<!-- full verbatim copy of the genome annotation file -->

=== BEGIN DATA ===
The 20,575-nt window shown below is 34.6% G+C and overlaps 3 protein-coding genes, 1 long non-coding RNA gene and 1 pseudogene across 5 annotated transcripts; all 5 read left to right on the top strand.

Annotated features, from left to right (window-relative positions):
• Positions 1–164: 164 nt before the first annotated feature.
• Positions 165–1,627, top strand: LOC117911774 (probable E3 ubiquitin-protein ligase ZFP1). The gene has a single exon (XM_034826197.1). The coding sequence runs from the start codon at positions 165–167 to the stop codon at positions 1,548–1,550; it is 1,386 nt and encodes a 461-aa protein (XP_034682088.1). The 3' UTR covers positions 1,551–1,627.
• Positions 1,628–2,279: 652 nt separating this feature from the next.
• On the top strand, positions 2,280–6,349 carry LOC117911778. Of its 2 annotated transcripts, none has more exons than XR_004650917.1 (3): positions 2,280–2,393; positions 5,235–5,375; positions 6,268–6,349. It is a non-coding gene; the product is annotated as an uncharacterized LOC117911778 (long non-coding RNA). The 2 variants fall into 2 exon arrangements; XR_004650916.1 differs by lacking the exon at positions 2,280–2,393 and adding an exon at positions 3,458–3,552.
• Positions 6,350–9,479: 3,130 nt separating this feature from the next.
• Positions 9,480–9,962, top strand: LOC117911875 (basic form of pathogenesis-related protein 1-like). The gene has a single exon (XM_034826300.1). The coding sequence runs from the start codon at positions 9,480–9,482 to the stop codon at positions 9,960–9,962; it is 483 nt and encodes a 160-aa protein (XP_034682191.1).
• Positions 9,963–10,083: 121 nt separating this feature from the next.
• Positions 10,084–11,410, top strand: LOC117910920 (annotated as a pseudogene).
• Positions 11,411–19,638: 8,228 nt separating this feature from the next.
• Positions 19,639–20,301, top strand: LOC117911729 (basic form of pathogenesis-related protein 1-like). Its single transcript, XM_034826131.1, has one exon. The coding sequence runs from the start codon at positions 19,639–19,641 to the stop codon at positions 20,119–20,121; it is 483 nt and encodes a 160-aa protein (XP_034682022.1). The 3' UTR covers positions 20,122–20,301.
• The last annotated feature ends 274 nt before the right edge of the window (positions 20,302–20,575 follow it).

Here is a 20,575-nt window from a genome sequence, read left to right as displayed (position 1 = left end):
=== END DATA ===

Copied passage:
The 20,575-nt window shown below is 34.6% G+C and overlaps 3 protein-coding genes, 1 long non-coding RNA gene and 1 pseudogene across 5 annotated transcripts; all 5 read left to right on the top strand.

Annotated features, from left to right (window-relative positions):
• Positions 1–164: 164 nt before the first annotated feature.
• Positions 165–1,627, top strand: LOC117911774 (probable E3 ubiquitin-protein ligase ZFP1). The gene has a single exon (XM_034826197.1). The coding sequence runs from the start codon at positions 165–167 to the stop codon at positions 1,548–1,550; it is 1,386 nt and encodes a 461-aa protein (XP_034682088.1). The 3' UTR covers positions 1,551–1,627.
• Positions 1,628–2,279: 652 nt separating this feature from the next.
• On the top strand, positions 2,280–6,349 carry LOC117911778. Of its 2 annotated transcripts, none has more exons than XR_004650917.1 (3): positions 2,280–2,393; positions 5,235–5,375; positions 6,268–6,349. It is a non-coding gene; the product is annotated as an uncharacterized LOC117911778 (long non-coding RNA). The 2 variants fall into 2 exon arrangements; XR_004650916.1 differs by lacking the exon at positions 2,280–2,393 and adding an exon at positions 3,458–3,552.
• Positions 6,350–9,479: 3,130 nt separating this feature from the next.
• Positions 9,480–9,962, top strand: LOC117911875 (basic form of pathogenesis-related protein 1-like). The gene has a single exon (XM_034826300.1). The coding sequence runs from the start codon at positions 9,480–9,482 to the stop codon at positions 9,960–9,962; it is 483 nt and encodes a 160-aa protein (XP_034682191.1).
• Positions 9,963–10,083: 121 nt separating this feature from the next.
• Positions 10,084–11,410, top strand: LOC117910920 (annotated as a pseudogene).
• Positions 11,411–19,638: 8,228 nt separating this feature from the next.
• Positions 19,639–20,301, top strand: LOC117911729 (basic form of pathogenesis-related protein 1-like). Its single transcript, XM_034826131.1, has one exon. The coding sequence runs from the start codon at positions 19,639–19,641 to the stop codon at positions 20,119–20,121; it is 483 nt and encodes a 160-aa protein (XP_034682022.1). The 3' UTR covers positions 20,122–20,301.
• The last annotated feature ends 274 nt before the right edge of the window (positions 20,302–20,575 follow it).

Here is a 20,575-nt window from a genome sequence, read left to right as displayed (position 1 = left end):